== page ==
Toyota returns to the sports car game with a thrilling successor to the original Supra
Sometimes comebacks are good: Johnny Cash, the denim jacket, and mixed cocktails. Other times they’re not: Limp Bizkit, the fanny pack, and tater tots. Seriously, people, stop it with the tots.
In that same vein, it is always with some hesitancy that we consider comebacks of automotive nameplates once thought lost to history: Beetle. Z. Thunderbird. GTO. Giulia. Will it be a proper tribute to past glories while also flinging the brand into the future? Or will it be warmed-over mush, a conspiracy of shallow marketing and built-to-cost engineering with the old badge slapped on the trunk?
It is with such critical eyes that we gaze upon the 2020 Toyota Supra—in its heyday one of the finest feats of Japanese sports car design and performance. This is a rebirth seven years in the making, from when designers first touched pencil to paper to sketch the initial lines of the FT-1 concept. This is a car all but demanded by the automaker’s enthusiast CEO and grandson of the company’s founder. For certain, Toyota is taking this car dead serious. And the results show it.
We spoke with the forthcoming sports car’s designers, its engineers, and Toyota’s top U.S. product planner. We even had a track and road drive in a pre-production version (as well as of its platform cousin BMW Z4, but more on that later). Then we ventured to Toyota’s U.S. headquarters in Texas for a private photo shoot of the production-spec Supra ahead of its debut at the 2019 Detroit auto show.
Does it live up to its legendary reputation in making a legitimate comeback? Let’s take a deep dive into everything Supra we now know.
Looking Back and Looking Ahead
It’s been two long decades since the last time a Toyota Supra was available in America. In the 1998 model year, the Supra, code-named A80, was offered with a choice of a naturally aspirated or turbocharged cast-iron 3.0-liter inline-six engine. Its peaky sequential twin-turbo motor was good for 320 hp and 315 lb-ft of torque, which was competitive when a DOHC V-8-powered Ford Mustang Cobra SVT made 305 hp and 300 lb-ft.
With its beautiful space shuttle body and a smooth Getrag six-speed manual, the Supra Turbo was quick (0–60 in 5.1 seconds; quarter mile in 13.6 seconds at 106 mph (170 km/h)) and admirably nimble (0.94 g on the skidpad and a 68.9-mph (110.9-km/h) slalom pass before there was the MT figure eight). Yet the A80 was neither muscle car nor outright sports car. Sure, tuners were getting reliable output of 600-plus horsepower and running in the 10s in the quarter mile, but the stock Supra held the space of a Super GT, even bordering on exotic, with a premium $40,000 USD price tag, the equivalent of $62,000 USD in today’s dollars.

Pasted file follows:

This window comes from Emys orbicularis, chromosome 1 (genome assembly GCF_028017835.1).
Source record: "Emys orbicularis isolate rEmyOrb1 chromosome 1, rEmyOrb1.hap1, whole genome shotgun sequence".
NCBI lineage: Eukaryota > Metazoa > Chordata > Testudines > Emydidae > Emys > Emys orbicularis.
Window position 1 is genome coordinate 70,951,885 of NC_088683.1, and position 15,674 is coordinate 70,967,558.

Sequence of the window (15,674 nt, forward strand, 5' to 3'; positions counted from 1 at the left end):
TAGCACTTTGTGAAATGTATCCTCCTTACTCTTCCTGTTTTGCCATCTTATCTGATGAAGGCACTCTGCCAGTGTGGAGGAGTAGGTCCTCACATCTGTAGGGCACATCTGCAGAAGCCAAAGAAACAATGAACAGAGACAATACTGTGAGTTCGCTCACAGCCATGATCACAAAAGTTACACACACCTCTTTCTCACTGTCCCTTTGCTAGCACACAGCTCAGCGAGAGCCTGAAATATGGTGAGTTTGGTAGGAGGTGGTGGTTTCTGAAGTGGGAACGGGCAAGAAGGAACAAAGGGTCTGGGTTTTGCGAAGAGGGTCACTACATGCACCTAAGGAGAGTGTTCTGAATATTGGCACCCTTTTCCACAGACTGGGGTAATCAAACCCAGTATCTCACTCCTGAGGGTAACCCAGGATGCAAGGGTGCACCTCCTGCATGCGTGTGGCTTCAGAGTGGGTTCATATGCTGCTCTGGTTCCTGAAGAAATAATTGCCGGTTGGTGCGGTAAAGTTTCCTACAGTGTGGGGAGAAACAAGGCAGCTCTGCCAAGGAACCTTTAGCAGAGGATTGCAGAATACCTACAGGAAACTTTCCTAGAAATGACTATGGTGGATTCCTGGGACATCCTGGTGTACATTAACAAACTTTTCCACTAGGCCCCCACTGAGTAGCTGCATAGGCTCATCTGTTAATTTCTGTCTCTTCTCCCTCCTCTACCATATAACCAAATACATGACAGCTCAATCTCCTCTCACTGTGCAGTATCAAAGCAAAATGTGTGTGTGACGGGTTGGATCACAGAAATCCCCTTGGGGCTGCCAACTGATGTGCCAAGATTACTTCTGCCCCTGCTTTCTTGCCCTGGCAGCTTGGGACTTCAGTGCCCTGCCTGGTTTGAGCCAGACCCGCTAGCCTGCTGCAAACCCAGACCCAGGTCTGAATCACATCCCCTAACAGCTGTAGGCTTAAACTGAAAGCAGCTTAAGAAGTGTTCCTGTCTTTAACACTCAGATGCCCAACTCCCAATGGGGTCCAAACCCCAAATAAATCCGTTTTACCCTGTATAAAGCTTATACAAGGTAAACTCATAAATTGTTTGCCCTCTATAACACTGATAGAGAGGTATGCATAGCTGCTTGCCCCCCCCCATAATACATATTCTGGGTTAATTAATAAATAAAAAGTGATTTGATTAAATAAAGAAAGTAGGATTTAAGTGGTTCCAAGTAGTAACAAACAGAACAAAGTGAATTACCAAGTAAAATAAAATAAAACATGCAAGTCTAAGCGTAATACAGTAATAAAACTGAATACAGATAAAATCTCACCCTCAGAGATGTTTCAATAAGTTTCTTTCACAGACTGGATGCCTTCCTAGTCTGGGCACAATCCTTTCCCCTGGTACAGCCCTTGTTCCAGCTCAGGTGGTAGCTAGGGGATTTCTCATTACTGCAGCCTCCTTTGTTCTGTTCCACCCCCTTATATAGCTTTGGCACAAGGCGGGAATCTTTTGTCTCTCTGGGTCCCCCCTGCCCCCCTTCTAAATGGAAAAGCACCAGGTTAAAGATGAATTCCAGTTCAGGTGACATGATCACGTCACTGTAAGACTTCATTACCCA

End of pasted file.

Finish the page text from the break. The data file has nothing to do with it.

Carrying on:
Andrew Coetzee, group vice president of product planning and strategy at Toyota North America, described the A80 Supra like this: “Frankly, the last car—a great car—was a little bit more of a grand touring car, perhaps. It was a longer [100.4-inch wheelbase], heavier [3,505 pounds (1,590 kg)], stable-feeling car, but there were hollow bolts used to bolt the seat to the frames. There was a hollow fiber carpeting that saved weight. Throughout vehicles like this, you have a chance to experiment and develop some new techniques that you can use elsewhere.”
Turning to the new Supra, he mused, “but this one’s quite agile—a car that’s a no-excuses, great, well-rounded sports car.” As to why Toyota would invest in and build a car that will necessarily occupy such a market-limited segment, Coetzee said, “This car has just such a deep significance for us. We’re doing it not because it’s a great business model. We’re doing this because at the very top of our company, our president, Akio Toyoda, believes that we, as a company, really should continue to build exciting products.”
For all the high-volume Camrys, Priuses, and RAV4s Toyota builds, legions of loyal Toyota customers, dealers, and Supra fans had been “driving us crazy, hounding us for another Supra,” Coetzee said. One thing is certain: Akio Toyoda believes in listening to the voice of the customer. Here’s how his company made it happen.
The Silk Road